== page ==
A second thing to consider about bike lanes, in addition to keeping them clean, is to provide adequate width.Originally Posted by LittleBigMan
I read the AASHTO standards for bike lanes, and it appears that the outer bike lane stripe should be 5 feet from the curb, if the longitudinal joint between a 1 to 2 foot gutter pan and the road is smooth (where there is a curb and no on-street parking allowed.) The gutter pan is not to be included as part of the usable space. A minimum of 3 feet of resulting usable space is recommended. But if the joint between the gutter pan and the road is not smooth, a minimum of 4 feet of usable space is recommended.
Consider that a bicycle can be about 2 feet wide, and that overtaking traffic should allow 3 feet of passing space. Even riding nearest the right edge of the pavement (not safe or practicable,) a cyclist would need 5 feet from the road edge, not including the gutter pan.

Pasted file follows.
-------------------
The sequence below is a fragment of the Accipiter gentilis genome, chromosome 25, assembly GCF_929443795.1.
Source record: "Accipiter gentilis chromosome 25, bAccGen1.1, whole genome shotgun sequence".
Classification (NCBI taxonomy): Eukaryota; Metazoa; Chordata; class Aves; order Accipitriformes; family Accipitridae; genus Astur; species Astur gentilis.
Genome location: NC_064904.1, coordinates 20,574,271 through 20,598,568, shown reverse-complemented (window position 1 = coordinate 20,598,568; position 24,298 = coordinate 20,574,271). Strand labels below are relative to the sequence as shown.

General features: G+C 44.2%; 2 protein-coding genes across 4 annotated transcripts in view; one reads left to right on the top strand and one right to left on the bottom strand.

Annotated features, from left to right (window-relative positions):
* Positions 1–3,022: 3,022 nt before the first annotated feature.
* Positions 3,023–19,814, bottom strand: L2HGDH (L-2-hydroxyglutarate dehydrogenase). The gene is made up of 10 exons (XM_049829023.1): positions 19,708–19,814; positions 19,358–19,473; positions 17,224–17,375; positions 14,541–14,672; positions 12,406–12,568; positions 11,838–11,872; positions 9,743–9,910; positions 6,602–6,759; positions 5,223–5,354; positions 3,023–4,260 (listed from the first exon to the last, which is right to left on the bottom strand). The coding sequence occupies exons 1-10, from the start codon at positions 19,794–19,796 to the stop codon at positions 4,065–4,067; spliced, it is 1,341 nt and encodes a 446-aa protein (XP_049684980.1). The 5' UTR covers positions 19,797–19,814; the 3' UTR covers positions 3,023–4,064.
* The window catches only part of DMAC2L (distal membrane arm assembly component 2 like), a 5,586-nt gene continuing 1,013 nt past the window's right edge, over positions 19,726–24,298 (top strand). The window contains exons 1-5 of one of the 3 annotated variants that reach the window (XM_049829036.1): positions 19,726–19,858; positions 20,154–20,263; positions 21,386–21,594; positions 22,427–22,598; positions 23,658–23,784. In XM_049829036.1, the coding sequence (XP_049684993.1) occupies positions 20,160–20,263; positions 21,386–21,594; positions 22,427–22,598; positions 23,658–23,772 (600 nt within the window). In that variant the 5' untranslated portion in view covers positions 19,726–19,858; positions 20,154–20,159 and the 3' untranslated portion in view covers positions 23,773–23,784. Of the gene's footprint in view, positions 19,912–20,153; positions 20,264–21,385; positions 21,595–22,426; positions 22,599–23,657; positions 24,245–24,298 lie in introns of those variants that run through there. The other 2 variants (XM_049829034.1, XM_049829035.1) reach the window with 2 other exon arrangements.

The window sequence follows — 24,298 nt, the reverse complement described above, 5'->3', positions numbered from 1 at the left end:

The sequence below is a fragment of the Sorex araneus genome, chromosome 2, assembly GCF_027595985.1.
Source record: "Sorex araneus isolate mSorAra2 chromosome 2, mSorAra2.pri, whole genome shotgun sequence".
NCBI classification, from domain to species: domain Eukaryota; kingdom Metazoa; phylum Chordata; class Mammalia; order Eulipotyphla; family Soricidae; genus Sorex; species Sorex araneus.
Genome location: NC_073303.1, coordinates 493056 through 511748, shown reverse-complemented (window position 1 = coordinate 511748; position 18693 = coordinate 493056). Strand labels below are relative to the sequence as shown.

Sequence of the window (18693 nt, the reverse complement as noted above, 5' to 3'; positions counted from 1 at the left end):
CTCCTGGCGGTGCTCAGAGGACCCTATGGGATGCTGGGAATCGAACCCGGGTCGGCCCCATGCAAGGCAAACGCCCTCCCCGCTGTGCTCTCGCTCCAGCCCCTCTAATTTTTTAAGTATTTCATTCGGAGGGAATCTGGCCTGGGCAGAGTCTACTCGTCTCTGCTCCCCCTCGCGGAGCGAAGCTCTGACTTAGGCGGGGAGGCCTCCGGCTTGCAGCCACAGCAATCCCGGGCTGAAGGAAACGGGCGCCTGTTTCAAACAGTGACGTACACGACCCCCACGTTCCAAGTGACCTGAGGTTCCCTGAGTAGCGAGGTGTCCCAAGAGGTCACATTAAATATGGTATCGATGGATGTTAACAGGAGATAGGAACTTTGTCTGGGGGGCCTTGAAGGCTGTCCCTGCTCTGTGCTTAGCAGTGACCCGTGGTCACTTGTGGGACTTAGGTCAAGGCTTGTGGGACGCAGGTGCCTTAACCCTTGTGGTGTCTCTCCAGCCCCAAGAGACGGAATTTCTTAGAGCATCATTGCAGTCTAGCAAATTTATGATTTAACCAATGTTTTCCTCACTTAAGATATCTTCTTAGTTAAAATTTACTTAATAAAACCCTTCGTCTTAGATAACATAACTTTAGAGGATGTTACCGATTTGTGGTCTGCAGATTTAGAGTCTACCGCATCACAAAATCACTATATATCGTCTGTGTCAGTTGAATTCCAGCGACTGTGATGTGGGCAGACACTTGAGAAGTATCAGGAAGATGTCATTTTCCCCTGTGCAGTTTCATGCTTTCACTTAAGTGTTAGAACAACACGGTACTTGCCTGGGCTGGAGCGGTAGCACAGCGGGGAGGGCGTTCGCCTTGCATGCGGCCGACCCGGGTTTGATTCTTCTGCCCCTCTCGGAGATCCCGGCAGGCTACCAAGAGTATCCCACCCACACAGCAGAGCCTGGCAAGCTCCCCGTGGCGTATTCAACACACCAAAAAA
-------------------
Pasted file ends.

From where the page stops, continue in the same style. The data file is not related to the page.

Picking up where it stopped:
As it is, these narrow designs force the cyclist to ride near the outside line of the bike lane. If debris is present, the usable space becomes almost negligible inside a 3 or 4 foot-wide bike lane. If a bike lane is to be similar to other traffic lanes, there should be some leeway on either side of the vehicle in the lane, especially in the case of a cyclist, who lacks the external safety protections that motorists enjoy.
To provide adequate usable space on the road for a cyclist in a bike lane, even assuming only 2 feet of leeway on either side of the cyclist, a bike lane would have to provide a minimum of 6 feet of usable space, double the AASHTO standard. This simple calculation does not even take into account road debris in the bike lane, but it assumes regular sweeping, as was discussed in the previously mentioned thread.